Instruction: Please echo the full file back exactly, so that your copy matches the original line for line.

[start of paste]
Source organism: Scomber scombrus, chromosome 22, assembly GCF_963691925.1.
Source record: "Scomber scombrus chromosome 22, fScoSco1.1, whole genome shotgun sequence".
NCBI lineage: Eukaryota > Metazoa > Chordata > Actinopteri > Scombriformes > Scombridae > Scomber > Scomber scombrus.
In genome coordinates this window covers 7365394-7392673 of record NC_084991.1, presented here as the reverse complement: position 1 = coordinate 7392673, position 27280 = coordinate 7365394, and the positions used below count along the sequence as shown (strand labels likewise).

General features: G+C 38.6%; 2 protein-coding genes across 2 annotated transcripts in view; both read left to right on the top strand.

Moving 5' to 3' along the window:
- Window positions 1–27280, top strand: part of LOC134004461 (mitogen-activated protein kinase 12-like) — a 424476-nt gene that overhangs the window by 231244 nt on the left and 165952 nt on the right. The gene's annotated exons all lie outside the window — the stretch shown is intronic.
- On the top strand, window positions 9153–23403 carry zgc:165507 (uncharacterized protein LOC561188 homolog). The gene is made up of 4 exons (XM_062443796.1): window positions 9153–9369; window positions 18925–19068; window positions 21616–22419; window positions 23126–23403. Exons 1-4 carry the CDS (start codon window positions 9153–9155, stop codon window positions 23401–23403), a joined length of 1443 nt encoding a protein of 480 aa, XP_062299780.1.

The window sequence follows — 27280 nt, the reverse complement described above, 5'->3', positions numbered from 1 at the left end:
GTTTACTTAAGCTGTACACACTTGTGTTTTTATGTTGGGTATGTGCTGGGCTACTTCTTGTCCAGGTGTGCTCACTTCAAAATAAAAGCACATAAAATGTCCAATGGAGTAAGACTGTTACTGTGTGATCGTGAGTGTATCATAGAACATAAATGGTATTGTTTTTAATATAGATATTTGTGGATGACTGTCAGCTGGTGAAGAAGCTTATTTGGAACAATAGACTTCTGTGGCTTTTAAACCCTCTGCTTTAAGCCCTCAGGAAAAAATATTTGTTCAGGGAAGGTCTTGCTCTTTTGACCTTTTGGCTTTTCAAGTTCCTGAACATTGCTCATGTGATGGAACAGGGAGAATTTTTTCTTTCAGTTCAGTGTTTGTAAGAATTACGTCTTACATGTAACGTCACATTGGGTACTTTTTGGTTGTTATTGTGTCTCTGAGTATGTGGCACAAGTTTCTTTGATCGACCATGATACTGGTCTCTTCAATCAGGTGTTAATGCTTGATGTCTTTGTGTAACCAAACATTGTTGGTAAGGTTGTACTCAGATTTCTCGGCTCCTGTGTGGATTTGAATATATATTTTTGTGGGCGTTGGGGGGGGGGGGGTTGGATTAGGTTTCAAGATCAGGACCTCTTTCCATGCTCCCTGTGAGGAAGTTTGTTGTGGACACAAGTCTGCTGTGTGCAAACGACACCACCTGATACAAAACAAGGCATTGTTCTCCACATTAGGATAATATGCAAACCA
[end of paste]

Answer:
Source organism: Scomber scombrus, chromosome 22, assembly GCF_963691925.1.
Source record: "Scomber scombrus chromosome 22, fScoSco1.1, whole genome shotgun sequence".
NCBI lineage: Eukaryota > Metazoa > Chordata > Actinopteri > Scombriformes > Scombridae > Scomber > Scomber scombrus.
In genome coordinates this window covers 7365394-7392673 of record NC_084991.1, presented here as the reverse complement: position 1 = coordinate 7392673, position 27280 = coordinate 7365394, and the positions used below count along the sequence as shown (strand labels likewise).

General features: G+C 38.6%; 2 protein-coding genes across 2 annotated transcripts in view; both read left to right on the top strand.

Moving 5' to 3' along the window:
- Window positions 1–27280, top strand: part of LOC134004461 (mitogen-activated protein kinase 12-like) — a 424476-nt gene that overhangs the window by 231244 nt on the left and 165952 nt on the right. The gene's annotated exons all lie outside the window — the stretch shown is intronic.
- On the top strand, window positions 9153–23403 carry zgc:165507 (uncharacterized protein LOC561188 homolog). The gene is made up of 4 exons (XM_062443796.1): window positions 9153–9369; window positions 18925–19068; window positions 21616–22419; window positions 23126–23403. Exons 1-4 carry the CDS (start codon window positions 9153–9155, stop codon window positions 23401–23403), a joined length of 1443 nt encoding a protein of 480 aa, XP_062299780.1.

The window sequence follows — 27280 nt, the reverse complement described above, 5'->3', positions numbered from 1 at the left end:
GTTTACTTAAGCTGTACACACTTGTGTTTTTATGTTGGGTATGTGCTGGGCTACTTCTTGTCCAGGTGTGCTCACTTCAAAATAAAAGCACATAAAATGTCCAATGGAGTAAGACTGTTACTGTGTGATCGTGAGTGTATCATAGAACATAAATGGTATTGTTTTTAATATAGATATTTGTGGATGACTGTCAGCTGGTGAAGAAGCTTATTTGGAACAATAGACTTCTGTGGCTTTTAAACCCTCTGCTTTAAGCCCTCAGGAAAAAATATTTGTTCAGGGAAGGTCTTGCTCTTTTGACCTTTTGGCTTTTCAAGTTCCTGAACATTGCTCATGTGATGGAACAGGGAGAATTTTTTCTTTCAGTTCAGTGTTTGTAAGAATTACGTCTTACATGTAACGTCACATTGGGTACTTTTTGGTTGTTATTGTGTCTCTGAGTATGTGGCACAAGTTTCTTTGATCGACCATGATACTGGTCTCTTCAATCAGGTGTTAATGCTTGATGTCTTTGTGTAACCAAACATTGTTGGTAAGGTTGTACTCAGATTTCTCGGCTCCTGTGTGGATTTGAATATATATTTTTGTGGGCGTTGGGGGGGGGGGGGTTGGATTAGGTTTCAAGATCAGGACCTCTTTCCATGCTCCCTGTGAGGAAGTTTGTTGTGGACACAAGTCTGCTGTGTGCAAACGACACCACCTGATACAAAACAAGGCATTGTTCTCCACATTAGGATAATATGCAAACCA